Libya: Looking Toward a Post-Lockerbie Future; Getting to Know the Colonel; Libya's Leader Muammar Al-Qaddafi
Andrew I. Killgore is the publisher of the Washington Report on Middle East Affairs.
"We were made to be enemies of Israel."--Col. Muammar Al-Qaddafi, Nov. 13, 2000
marked: "Being an object of attack, suspicion or vengeance"--Webster's Ninth Collegiate Dictionary
"Flee, flee the city and get away from the smoke....Flee from the lethargy and waste, the poison and boredom and yawning. Flee from the nightmare city."--Muammar Al-Qaddafi, "The Village," in Escape to Hell and Other Stories.
When the Washington Report called on Libyan leader Col. Muammar Al-Qaddafi in Tripoli on Nov. 13 he carefully placed an alarm clock on a small table by his side. Two or three moments later he moved it slightly, to a position exactly to his liking, and very obviously to let us know that our time with him would be limited. We suspected that his previous encounters with American journalists had made him impatient with adversarial interviews.
The Libyan leader did not walk with a cane, nor did he limp. Dressed carefully in loafers, shirt and slacks, Qaddafi looked healthy, but tired.
Although we were there to interview Colonel Qaddafi, it was he who posed the first question: "How come," he inquired rhetorically, "a country that calls itself a democracy does not allow its citizens to travel wherever they like?" He seemed somewhat surprised by our nonrhetorical reply that the U.S. State Department was being run by officials who made it a priority to look out for the interests of Israel. It was not an answer he expected from Americans.
When we asked about the effect on his country of recently suspended U.N. and continuing U.S. sanctions, it was clear that the Libyan leader reflected his people's pride. "Although of course we have suffered," he said, "we have been able to bear this injustice. We were not brought to our knees, and things are improving now. The Great Man-Made River Project is progressing well, and we are not extravagant in using our oil supplies."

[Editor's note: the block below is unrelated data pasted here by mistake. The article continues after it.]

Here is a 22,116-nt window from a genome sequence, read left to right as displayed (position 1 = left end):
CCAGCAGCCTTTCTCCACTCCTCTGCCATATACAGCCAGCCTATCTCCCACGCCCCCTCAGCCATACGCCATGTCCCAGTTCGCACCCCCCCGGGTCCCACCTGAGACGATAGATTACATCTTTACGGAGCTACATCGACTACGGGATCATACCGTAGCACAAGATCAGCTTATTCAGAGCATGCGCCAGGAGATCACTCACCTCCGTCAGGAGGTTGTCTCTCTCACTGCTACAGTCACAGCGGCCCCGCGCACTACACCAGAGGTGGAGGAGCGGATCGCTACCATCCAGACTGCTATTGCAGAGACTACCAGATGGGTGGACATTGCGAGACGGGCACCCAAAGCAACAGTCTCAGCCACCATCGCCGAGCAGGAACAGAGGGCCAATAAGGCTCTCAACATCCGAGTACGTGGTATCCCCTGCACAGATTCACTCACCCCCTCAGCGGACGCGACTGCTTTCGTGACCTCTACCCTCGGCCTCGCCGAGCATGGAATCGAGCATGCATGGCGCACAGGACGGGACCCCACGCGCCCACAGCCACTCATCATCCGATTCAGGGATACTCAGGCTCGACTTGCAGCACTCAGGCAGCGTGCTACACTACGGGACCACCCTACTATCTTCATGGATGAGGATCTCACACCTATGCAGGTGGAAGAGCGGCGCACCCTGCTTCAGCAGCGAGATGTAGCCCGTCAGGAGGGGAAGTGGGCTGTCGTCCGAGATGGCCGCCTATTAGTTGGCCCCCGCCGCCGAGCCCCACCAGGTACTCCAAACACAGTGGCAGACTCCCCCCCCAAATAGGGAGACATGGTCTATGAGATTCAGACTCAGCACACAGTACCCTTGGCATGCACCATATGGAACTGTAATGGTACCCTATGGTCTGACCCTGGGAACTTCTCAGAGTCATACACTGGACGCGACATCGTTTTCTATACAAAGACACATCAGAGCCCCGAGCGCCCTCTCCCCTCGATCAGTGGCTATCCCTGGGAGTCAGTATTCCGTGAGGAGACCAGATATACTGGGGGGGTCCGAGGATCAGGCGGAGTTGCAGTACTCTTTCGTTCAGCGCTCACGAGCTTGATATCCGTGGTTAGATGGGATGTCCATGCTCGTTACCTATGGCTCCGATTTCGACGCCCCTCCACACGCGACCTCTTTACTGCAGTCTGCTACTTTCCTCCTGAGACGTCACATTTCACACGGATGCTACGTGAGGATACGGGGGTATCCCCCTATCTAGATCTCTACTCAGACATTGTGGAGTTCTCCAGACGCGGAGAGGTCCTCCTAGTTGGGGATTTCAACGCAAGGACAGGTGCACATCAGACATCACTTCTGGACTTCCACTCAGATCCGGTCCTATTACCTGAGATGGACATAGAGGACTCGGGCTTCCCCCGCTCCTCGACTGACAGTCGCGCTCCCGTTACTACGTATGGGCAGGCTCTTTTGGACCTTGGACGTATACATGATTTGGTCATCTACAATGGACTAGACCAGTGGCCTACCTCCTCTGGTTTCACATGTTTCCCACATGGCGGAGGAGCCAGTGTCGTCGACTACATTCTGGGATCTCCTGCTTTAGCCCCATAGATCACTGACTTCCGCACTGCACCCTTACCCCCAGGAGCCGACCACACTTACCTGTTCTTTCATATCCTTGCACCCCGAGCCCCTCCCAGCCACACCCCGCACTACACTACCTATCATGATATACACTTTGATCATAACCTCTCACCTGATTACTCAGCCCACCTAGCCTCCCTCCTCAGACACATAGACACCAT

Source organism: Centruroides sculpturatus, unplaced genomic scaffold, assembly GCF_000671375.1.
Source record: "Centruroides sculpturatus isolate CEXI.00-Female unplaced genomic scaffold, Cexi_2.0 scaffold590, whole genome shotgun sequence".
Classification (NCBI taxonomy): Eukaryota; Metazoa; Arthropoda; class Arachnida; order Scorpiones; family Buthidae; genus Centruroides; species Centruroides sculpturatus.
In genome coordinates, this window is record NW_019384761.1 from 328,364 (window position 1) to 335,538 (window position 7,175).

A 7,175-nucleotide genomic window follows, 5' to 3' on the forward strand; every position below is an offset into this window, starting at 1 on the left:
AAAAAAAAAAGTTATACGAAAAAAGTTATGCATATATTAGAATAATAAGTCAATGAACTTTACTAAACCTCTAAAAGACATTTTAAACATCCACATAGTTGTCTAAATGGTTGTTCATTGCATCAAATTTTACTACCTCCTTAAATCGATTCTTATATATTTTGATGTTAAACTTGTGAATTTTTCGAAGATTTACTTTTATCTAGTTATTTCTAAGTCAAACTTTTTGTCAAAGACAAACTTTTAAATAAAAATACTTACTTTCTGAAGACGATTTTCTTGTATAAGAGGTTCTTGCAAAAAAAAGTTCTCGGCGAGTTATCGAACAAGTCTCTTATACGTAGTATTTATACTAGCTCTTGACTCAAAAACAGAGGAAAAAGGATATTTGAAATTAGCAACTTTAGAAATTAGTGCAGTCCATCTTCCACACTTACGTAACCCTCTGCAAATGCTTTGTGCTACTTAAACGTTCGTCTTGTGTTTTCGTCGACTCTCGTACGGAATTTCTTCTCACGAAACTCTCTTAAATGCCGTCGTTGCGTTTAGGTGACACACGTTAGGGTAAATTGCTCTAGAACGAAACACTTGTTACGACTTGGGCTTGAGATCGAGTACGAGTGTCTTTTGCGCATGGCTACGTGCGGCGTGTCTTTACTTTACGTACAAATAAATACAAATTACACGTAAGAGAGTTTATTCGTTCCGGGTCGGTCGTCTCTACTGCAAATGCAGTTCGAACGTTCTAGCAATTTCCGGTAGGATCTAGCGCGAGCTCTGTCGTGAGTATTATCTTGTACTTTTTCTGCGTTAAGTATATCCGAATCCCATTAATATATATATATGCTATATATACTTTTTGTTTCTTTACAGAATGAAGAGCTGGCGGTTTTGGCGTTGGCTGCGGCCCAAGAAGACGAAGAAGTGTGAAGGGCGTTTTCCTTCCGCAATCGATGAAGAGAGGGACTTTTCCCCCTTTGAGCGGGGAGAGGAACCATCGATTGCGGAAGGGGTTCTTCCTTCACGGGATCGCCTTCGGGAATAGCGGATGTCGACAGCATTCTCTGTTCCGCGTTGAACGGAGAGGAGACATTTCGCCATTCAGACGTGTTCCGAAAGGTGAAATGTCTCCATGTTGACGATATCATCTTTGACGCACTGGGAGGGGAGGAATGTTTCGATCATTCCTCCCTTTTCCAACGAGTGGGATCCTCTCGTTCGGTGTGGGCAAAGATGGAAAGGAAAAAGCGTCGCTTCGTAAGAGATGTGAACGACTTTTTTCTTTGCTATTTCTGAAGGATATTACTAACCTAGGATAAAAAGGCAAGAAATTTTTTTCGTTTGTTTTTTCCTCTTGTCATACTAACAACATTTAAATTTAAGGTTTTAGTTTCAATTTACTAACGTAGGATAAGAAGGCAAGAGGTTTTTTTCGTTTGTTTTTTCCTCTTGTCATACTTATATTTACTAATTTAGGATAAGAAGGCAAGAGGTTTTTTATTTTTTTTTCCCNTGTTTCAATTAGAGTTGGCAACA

Asked if Libya planned, as we had heard, to increase its oil-production capacity to two million barrels a day, Qaddafi replied with an edge, "Why should we increase production? Prices are high now, so we should cut production. We will act as a bloc with OPEC."
Regarding the Middle East peace process, the colonel said he favored the South African model as a solution to the Palestinian problem, a proposal which had been presented at the Organization of the Islamic Conference summit. Failing such a solution, Qaddafi predicted continued fighting. Comparing the ethnic cleansing of Palestinians and Kurds to that of ethnic Albanians in Kosovo, he asked why the U.S. didn't respond to Israel and Turkey as it had to Yugoslavia.
Although he responded politely and patiently to our questions, it was when we asked what he would like to say to the American people that the meeting came alive. The Libyan leader pushed the clock aside, and his words poured out.
"We don't hate Americans," Qaddafi began. "After all, America as a country includes people from all over the world. How can we hate a people when our own people, our sons and daughters, may become Americans?
"We are against the Zionist and imperialist circles which exploit America's strength and use it against the world," he said. "Wake up, America! What benefit does the U.S. get from Israel?
"The Arabs and Muslims are a thousand times stronger than Israel," Qaddafi continued. "Israel is only your `ally' on the surface. Underneath you are in conflict. Why? Because the Zionist project wants to dominate and use the U.S. for the sake of Israel.
"We were made to be enemies of Israel," the Libyan leader insisted. "We have been given a false image. We are not the `terrorists' that we have been labeled. The U.N. [sanctions] have deprived us of the very basics, while we are [falsely] charged with looking for space-age technology. …